End-of-life medicines

A person who is particularly frail or has less than a year to live should try to decrease the number of medicines they take to only those used to control their symptoms.

Minor head injury

Minor head injuries do not normally require medical imaging.

High blood pressure

Medication should only be considered to treat high blood pressure and prevent heart disease and stroke if the patient has other risk factors and blood pressure readings consistently above 140-159/90-99.

Doctor checking blood pressure

High cholesterol

People who have been prescribed statins to lower levels of low-density lipoprotein (bad cholesterol) at the recommended dose do not need to have cholesterol levels routinely checked unless they have had pre-existing conditions such as a heart attack, stroke or a family tendency towards problems with high lipids.

Joint dislocations

Some injuries, such as hip and shoulder dislocations, can be treated in A&E with sedation medications, rather than with a general anaesthetic in an operating theatre.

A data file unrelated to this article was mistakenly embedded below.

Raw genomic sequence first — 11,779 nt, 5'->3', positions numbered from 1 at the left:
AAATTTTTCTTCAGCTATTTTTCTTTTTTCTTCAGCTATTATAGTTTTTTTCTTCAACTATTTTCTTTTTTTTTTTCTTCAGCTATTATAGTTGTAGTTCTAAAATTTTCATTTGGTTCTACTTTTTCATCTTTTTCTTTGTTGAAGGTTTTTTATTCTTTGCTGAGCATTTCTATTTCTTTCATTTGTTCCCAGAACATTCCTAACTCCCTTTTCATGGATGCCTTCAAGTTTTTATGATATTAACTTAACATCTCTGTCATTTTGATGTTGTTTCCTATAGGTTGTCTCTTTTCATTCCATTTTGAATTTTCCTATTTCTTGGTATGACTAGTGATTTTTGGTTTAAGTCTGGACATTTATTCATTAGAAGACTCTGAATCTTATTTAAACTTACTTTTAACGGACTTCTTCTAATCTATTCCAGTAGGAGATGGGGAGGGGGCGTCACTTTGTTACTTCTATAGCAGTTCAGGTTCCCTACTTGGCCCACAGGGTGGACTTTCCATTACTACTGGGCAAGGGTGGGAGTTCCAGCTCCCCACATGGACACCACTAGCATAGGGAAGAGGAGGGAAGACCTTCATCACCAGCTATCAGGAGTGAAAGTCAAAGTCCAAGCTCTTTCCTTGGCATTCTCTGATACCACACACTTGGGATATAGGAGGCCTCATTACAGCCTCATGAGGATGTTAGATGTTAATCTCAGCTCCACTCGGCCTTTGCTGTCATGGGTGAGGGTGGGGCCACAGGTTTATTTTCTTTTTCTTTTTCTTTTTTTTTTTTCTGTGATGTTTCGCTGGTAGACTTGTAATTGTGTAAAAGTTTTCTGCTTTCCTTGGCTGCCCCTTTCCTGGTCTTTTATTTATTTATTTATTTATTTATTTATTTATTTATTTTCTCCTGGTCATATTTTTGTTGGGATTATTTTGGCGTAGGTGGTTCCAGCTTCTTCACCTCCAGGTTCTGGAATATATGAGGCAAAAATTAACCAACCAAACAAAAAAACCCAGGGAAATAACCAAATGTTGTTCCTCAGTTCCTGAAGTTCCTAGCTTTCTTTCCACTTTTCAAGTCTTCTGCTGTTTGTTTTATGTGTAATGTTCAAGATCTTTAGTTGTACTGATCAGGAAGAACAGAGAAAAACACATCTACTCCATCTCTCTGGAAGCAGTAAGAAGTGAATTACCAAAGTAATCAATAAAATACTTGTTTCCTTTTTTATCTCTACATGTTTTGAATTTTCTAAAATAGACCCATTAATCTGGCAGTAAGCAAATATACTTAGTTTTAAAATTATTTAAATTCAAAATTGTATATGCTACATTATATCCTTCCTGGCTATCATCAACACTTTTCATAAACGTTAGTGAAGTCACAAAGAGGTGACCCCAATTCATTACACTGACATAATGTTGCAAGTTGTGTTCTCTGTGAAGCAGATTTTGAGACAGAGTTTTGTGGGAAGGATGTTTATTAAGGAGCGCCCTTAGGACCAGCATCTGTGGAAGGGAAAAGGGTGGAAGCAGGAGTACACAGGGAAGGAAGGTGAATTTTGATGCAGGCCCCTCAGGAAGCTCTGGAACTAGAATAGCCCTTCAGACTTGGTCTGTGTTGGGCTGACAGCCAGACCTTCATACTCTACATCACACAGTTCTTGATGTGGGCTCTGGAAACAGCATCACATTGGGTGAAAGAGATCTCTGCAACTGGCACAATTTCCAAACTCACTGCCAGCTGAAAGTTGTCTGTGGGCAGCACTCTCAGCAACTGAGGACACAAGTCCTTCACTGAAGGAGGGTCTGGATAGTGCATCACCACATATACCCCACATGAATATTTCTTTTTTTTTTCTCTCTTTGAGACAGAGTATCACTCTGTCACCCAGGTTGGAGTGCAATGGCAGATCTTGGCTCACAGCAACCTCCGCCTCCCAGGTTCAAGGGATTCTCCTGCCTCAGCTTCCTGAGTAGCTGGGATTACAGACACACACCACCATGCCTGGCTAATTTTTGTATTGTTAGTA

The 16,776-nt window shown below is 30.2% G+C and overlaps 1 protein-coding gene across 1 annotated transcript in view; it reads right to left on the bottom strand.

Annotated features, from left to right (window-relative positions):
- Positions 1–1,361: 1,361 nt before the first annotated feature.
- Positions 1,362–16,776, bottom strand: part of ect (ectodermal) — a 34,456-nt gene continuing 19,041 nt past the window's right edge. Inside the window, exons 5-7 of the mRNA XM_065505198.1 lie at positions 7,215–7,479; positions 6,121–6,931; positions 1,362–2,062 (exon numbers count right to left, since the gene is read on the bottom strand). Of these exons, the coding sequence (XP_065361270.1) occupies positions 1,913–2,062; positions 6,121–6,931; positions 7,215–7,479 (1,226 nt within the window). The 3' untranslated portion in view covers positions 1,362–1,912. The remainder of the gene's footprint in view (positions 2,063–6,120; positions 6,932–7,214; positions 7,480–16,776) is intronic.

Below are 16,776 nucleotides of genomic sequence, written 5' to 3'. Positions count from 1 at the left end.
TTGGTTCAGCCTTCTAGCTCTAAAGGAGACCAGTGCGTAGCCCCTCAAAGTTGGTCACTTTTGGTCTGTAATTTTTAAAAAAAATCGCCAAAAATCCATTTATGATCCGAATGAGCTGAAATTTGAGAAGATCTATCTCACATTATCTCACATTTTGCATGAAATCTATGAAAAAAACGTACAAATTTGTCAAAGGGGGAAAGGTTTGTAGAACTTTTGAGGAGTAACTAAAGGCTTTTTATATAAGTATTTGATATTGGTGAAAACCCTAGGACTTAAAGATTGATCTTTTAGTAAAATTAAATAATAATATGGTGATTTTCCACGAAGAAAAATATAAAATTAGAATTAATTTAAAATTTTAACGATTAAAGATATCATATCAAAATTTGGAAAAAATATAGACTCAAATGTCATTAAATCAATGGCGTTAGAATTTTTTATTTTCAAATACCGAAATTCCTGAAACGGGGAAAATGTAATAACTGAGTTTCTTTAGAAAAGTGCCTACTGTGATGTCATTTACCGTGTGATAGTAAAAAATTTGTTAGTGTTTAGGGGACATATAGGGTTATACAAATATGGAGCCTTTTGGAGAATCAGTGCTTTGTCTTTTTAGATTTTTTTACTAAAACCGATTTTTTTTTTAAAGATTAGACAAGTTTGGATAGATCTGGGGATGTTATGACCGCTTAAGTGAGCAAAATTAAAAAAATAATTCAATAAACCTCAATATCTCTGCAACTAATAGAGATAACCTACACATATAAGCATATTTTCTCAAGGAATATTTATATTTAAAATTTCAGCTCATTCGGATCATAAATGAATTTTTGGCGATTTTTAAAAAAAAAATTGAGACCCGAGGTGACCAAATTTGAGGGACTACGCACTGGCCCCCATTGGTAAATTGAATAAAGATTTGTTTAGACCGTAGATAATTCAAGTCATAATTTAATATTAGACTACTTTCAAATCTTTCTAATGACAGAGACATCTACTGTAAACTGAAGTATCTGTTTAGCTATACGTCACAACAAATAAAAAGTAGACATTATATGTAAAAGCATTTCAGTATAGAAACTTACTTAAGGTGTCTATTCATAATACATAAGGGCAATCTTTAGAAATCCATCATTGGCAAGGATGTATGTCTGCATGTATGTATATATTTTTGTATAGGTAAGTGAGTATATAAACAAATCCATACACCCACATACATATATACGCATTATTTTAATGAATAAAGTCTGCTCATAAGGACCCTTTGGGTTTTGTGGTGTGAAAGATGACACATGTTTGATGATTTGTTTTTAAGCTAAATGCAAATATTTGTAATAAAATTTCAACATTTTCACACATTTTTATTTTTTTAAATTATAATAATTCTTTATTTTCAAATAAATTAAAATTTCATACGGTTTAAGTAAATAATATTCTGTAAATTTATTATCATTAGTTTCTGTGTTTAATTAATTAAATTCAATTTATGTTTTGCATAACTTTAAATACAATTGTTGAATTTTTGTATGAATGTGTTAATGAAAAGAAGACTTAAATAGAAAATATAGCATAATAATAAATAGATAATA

Blood tests are not normally needed to diagnose the menopause in women over 45.


Women planning a pregnancy or who are pregnant should not be prescribed sodium valproate for the treatment of epilepsy, migraine or bipolar disorder unless other medications are not working. But if it is prescribed, it should only be after a full discussion of the risks and benefits to the woman and her unborn child.


Medicines like aspirin, heparin or progesterone should not be used to reduce the risk of further miscarriages if a woman has experienced unexplained or recurrent miscarriages.

Ovarian cysts

Follow-up appointments or protein Ca-125 checks are unlikely to be required if a woman has a simple ovarian cyst of less than 5cm in diameter and has not undergone the menopause.

Polycystic ovaries

Blood tests to look for the typical hormone pattern should be conducted before further investigations to see if a woman has polycystic ovaries (when the ovaries work differently to others).